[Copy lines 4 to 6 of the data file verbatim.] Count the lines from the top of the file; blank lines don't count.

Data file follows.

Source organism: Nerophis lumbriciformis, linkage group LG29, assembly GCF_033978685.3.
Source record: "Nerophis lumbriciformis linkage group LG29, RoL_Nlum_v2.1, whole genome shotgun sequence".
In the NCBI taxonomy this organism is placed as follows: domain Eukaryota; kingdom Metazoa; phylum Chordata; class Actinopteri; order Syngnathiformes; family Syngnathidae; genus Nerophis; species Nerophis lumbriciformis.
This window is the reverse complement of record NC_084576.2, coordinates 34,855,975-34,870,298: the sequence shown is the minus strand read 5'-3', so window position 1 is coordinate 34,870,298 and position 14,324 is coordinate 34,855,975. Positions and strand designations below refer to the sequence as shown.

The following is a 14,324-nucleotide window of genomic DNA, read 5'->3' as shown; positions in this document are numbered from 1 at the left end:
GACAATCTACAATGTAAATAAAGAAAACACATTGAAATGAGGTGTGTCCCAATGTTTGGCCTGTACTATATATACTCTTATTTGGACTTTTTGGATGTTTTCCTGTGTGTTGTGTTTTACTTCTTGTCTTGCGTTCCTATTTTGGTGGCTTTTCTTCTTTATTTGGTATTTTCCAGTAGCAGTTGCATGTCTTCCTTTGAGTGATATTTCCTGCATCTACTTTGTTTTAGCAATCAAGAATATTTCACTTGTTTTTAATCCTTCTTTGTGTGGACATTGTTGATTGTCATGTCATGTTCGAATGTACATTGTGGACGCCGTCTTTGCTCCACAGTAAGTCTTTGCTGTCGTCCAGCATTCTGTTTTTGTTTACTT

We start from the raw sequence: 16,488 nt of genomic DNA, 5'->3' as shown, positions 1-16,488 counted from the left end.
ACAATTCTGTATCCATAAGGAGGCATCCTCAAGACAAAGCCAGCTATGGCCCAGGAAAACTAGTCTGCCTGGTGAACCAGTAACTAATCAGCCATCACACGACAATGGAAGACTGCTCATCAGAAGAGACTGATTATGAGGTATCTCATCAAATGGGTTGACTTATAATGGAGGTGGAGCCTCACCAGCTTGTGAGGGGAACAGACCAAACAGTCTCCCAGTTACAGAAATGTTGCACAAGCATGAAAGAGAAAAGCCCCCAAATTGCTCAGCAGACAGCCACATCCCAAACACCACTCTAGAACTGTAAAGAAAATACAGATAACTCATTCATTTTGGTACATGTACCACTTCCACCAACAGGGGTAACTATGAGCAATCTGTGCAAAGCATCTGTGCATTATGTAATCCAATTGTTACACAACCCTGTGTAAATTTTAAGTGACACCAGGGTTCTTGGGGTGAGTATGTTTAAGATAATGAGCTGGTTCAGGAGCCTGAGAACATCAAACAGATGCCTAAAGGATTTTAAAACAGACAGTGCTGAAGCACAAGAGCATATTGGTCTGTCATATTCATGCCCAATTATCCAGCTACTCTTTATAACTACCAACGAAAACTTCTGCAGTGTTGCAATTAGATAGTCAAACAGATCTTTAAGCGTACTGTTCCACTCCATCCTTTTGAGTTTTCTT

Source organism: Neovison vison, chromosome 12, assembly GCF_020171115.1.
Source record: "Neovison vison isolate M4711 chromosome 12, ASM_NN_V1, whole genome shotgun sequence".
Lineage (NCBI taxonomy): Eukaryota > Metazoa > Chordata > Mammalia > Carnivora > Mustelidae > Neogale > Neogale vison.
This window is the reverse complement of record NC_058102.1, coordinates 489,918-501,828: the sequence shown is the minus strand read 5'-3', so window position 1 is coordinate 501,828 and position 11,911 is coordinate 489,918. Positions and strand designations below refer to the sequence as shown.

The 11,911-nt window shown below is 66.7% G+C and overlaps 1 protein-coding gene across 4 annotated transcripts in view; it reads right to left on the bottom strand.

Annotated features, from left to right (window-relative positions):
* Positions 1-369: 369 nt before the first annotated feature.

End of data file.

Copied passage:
This window is the reverse complement of record NC_084576.2, coordinates 34,855,975-34,870,298: the sequence shown is the minus strand read 5'-3', so window position 1 is coordinate 34,870,298 and position 14,324 is coordinate 34,855,975. Positions and strand designations below refer to the sequence as shown.

The following is a 14,324-nucleotide window of genomic DNA, read 5'->3' as shown; positions in this document are numbered from 1 at the left end:
GACAATCTACAATGTAAATAAAGAAAACACATTGAAATGAGGTGTGTCCCAATGTTTGGCCTGTACTATATATACTCTTATTTGGACTTTTTGGATGTTTTCCTGTGTGTTGTGTTTTACTTCTTGTCTTGCGTTCCTATTTTGGTGGCTTTTCTTCTTTATTTGGTATTTTCCAGTAGCAGTTGCATGTCTTCCTTTGAGTGATATTTCCTGCATCTACTTTGTTTTAGCAATCAAGAATATTTCACTTGTTTTTAATCCTTCTTTGTGTGGACATTGTTGATTGTCATGTCATGTTCGAATGTACATTGTGGACGCCGTCTTTGCTCCACAGTAAGTCTTTGCTGTCGTCCAGCATTCTGTTTTTGTTTACTT